Gregory Campbell assured plans are in place to protect citizens from Disease X
DUP MP Gregory Campbell has been assured plans are in place to protect citizens from Disease X when it eventually emerges from the pathogenic undergrowth and spreads around the globe.
The East Derry MP raised concerns about the future killer at Westminster.
He asked the Parliamentary Under Secretary at the Department of Health and Social Care in England and Wales, Steve Brine, what assessment he had made of the implications for his policies of recent World Health Organisation (WHO) reports on Disease X.
WHO recently listed Disease X on its list of blueprint priority diseases alongside, Ebola, Marburg, Zika, SARS, MERS, Lassa fever, Rift Valley fever, Crimean-Congo haemorrhagic fever and Nipah and henipaviral disease.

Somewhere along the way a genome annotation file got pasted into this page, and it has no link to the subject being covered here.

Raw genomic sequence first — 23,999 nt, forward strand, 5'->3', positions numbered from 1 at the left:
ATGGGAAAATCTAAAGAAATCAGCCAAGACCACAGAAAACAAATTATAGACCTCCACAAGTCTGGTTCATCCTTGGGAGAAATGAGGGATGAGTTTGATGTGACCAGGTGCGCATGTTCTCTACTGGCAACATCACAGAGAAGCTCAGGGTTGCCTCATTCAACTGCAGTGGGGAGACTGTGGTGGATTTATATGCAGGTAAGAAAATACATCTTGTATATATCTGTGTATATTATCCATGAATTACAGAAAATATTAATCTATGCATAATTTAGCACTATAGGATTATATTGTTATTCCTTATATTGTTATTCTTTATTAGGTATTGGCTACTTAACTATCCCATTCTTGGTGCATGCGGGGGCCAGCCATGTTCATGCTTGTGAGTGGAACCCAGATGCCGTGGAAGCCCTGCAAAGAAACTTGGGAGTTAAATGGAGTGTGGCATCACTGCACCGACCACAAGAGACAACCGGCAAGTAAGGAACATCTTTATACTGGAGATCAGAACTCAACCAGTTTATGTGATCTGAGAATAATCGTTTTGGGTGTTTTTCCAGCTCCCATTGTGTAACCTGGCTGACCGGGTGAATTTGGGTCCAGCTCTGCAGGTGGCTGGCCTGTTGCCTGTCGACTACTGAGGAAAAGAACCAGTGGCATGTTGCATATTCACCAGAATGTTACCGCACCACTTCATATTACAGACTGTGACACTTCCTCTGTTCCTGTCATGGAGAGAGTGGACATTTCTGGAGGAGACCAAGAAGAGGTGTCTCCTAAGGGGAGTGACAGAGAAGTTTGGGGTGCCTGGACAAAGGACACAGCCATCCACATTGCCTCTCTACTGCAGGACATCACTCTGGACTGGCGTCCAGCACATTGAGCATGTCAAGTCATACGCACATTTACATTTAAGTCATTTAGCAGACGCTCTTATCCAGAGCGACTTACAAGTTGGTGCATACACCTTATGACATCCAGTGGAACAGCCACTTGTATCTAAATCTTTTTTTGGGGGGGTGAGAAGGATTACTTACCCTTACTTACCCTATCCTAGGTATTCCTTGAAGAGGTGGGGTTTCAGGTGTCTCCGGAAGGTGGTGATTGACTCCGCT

The world health body explained that Disease X represented the "knowledge that a serious international epidemic could be caused by a pathogen currently unknown to cause human disease, and so the R&D Blueprint explicitly seeks to enable cross-cutting R&D preparedness that is also relevant for an unknown 'Disease X' as far as possible".
In response to Mr. Campbell's query, Mr. Brine said: "Public Health England (PHE) has comprehensive systems in place to identify and monitor global outbreaks of infectious disease, including incidents where the cause is not identified or the outbreak is caused by a pathogen currently unknown to cause human disease such as WHO's hypothetical 'Disease X'.
"Robust risk assessment processes exist to review threats to the United Kingdom population. As information emerges appropriate mitigation strategies will be implemented to protect the health of the UK public. The PHE National Emergency Response plans exist to deal with such event and have cross-Government agreement.
"The National Health Service-PHE High Consequence Infectious Disease (HCID) programme, initiated after the Ebola outbreak, has developed clinical and public health protocols and plans to provide a resilient HCID service for England. This will enable the NHS to deliver care safely and effectively for a wider range of known and unknown HCIDs."